TAMPA, Fla. - Given the laundry list of health questions that accompanied the Yankees into spring training, camp couldn't have gone much better.
"I think we feel pretty good where we are," Joe Girardi said.
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The manager, whose team officially concludes spring training Saturday in Washington, quickly added a cautionary note.
"But there's been a lot of springs I've felt pretty good where we are and all of a sudden, bang, bang, bang, it happens," Girardi said of injuries. "I feel pretty good the way we're leaving right now today. But it's a different story in the season. It can happen quickly."
The Yankees (16-16) completed their Grapefruit League season Friday with an 8-2 loss to the Nationals at Steinbrenner Field, getting 5 1/3 OK innings from one of the biggest health questions, CC Sabathia.
The 34-year-old, who missed the majority of last season because of a degenerative cartilage condition in his right knee that required surgery, entered camp as a significant mystery and stayed healthy.
What the former ace did not show, however, is that he has adjusted to life without a mid-90s fastball, a transition that began two seasons ago without much success.
Sabathia, whose fastball sat at 89 to 91 mph but reached 93 three times, allowed three runs -- all in the first inning -- and five hits. He finished the Grapefruit League schedule with an 8.10 ERA but came away upbeat, as did Girardi.
"Just being able to throw  pitches pain-free is very encouraging, so I'm ready for the next one," said Sabathia, who will start the season's third game on Thursday against Toronto. "I just wanted to come out of it [camp] healthy and feeling good, and we got that accomplished."
Said Girardi: "I feel pretty good about him going into the season. The consistency will come. You'll see a different guy."
Because of concerns about his knee, Sabathia was brought along slowly. He pitched a total of 10 innings, less than rotation mates Masahiro Tanaka (142/3), Michael Pineda (19), Nathan Eovaldi (132/3) and Adam Warren (162/3).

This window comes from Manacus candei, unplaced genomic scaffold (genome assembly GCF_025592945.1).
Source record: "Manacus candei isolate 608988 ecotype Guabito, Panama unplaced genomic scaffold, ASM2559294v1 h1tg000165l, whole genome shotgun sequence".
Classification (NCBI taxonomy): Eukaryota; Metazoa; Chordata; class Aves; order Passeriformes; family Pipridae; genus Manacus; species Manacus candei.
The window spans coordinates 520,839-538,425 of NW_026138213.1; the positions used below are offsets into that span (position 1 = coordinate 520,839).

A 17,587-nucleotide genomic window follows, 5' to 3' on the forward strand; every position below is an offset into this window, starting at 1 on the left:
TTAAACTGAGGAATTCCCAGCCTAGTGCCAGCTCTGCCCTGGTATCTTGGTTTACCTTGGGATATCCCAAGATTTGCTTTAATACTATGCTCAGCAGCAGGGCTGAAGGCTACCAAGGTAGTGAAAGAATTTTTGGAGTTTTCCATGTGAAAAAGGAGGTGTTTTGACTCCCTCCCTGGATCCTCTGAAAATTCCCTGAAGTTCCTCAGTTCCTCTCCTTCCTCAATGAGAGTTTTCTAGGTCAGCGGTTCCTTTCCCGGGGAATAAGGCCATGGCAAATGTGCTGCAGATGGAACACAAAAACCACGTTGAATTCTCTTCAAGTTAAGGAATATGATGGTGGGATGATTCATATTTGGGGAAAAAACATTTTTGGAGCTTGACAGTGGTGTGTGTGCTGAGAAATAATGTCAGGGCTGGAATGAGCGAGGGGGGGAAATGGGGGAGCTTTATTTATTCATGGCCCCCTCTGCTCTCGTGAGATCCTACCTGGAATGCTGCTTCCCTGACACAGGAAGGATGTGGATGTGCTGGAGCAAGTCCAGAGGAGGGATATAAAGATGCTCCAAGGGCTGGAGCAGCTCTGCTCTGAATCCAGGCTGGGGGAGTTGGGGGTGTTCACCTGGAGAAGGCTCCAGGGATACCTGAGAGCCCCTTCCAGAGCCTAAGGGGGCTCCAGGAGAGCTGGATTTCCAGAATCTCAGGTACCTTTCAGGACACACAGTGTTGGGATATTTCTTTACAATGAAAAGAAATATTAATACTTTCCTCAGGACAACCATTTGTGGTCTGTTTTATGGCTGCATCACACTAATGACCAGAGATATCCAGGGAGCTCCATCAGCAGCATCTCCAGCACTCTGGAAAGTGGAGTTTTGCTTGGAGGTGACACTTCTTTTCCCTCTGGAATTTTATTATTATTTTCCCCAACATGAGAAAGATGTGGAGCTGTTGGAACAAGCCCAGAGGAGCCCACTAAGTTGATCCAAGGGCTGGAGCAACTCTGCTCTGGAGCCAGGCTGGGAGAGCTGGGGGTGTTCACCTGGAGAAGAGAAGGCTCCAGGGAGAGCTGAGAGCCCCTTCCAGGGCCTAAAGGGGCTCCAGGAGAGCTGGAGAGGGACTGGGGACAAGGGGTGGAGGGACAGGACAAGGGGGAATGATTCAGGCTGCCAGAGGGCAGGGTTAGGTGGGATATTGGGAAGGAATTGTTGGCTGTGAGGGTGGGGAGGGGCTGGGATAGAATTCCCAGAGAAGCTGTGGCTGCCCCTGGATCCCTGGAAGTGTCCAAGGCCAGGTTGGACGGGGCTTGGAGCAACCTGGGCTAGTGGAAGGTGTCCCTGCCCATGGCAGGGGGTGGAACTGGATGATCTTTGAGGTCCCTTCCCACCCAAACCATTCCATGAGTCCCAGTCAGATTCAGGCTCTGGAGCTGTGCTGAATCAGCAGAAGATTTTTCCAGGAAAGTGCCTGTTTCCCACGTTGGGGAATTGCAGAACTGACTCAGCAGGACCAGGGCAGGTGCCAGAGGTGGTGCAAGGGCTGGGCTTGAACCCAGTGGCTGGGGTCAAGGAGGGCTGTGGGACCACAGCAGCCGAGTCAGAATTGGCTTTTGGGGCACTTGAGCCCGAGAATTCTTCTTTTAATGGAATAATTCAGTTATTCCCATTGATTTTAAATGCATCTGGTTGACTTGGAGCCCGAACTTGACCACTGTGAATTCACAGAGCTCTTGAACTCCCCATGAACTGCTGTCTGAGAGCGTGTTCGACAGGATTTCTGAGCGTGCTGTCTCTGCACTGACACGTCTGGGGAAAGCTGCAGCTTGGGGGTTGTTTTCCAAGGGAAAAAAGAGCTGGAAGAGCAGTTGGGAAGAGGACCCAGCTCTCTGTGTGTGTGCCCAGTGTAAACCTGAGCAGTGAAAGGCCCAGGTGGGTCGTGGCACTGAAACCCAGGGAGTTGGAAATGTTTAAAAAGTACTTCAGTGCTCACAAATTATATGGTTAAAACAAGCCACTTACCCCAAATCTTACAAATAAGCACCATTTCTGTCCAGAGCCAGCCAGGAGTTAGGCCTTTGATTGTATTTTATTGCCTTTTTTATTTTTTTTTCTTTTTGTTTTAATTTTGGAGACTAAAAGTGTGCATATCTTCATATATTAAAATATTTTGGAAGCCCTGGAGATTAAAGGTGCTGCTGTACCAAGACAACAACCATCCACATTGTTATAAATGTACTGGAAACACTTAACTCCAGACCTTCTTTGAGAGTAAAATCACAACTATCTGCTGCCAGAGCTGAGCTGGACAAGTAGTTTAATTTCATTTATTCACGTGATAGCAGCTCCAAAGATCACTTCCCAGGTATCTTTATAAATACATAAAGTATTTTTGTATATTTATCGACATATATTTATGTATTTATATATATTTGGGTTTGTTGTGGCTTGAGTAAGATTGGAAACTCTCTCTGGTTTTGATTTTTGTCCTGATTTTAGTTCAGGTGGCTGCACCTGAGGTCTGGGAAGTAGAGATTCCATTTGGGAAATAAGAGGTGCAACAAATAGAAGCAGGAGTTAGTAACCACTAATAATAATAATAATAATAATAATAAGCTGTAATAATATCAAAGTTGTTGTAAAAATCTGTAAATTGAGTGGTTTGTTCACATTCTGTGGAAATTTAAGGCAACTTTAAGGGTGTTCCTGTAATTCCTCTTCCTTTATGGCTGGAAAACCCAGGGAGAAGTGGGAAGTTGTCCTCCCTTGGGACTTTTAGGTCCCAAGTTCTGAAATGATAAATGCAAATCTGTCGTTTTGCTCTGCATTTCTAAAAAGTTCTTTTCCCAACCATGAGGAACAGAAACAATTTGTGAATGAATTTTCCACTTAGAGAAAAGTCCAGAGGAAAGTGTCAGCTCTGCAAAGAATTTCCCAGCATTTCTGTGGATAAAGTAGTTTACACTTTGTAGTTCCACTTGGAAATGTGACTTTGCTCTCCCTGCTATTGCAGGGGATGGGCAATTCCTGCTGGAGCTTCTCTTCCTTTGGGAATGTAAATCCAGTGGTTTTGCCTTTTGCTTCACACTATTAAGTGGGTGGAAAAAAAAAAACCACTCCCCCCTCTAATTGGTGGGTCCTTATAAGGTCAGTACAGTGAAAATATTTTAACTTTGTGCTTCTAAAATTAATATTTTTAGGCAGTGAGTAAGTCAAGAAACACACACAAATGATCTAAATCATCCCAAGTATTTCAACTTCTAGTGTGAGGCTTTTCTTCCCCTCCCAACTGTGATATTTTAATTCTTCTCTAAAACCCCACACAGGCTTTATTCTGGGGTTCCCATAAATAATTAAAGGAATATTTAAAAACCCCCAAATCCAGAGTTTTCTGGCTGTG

Girardi said he is not concerned about the lesser workload. "Because he makes one more start in the season and he's where everybody else is," he said. "I don't really consider him that far behind."
Sabathia said he leaves Florida heartened by more than just his health.
"Just getting back on the mound and my mechanics being there," he said. "Talking to Larry [pitching coach Larry Rothschild], my two-seamer's a lot better, the cutter is there, and that usually takes a long time for me to get that. So I feel pretty good going into it."
One opposing team talent evaluator said Sabathia's control has been the biggest issue.
"His trademark command is still off, but I'm not seeing him favor the knee," the scout said. "This is a 'let's see what happens when it counts' situation. His velocity is fine. Just needs time for his command to come around."
The scout mentioned Sabathia's anger with himself after leaving a pitch out over the middle of the plate to end the fourth. He screamed an expletive as he walked off the field.
"He's missing his spots; the fact he's so [ticked] tells you he's fine [physically]," the scout said. "Just struggling to find it [command]."
Sabathia believes it will come, as will success for the rest of the club if the regulars can stay on the field, something that wasn't the case the previous two years.
"I think if we can stay healthy, I expect us to be at the top of the division," Sabathia said. "We definitely have the talent in here, it's just a matter of us staying out on the field. It's encouraging that everybody came out of spring training healthy. Hopefully, we can carry that into the season."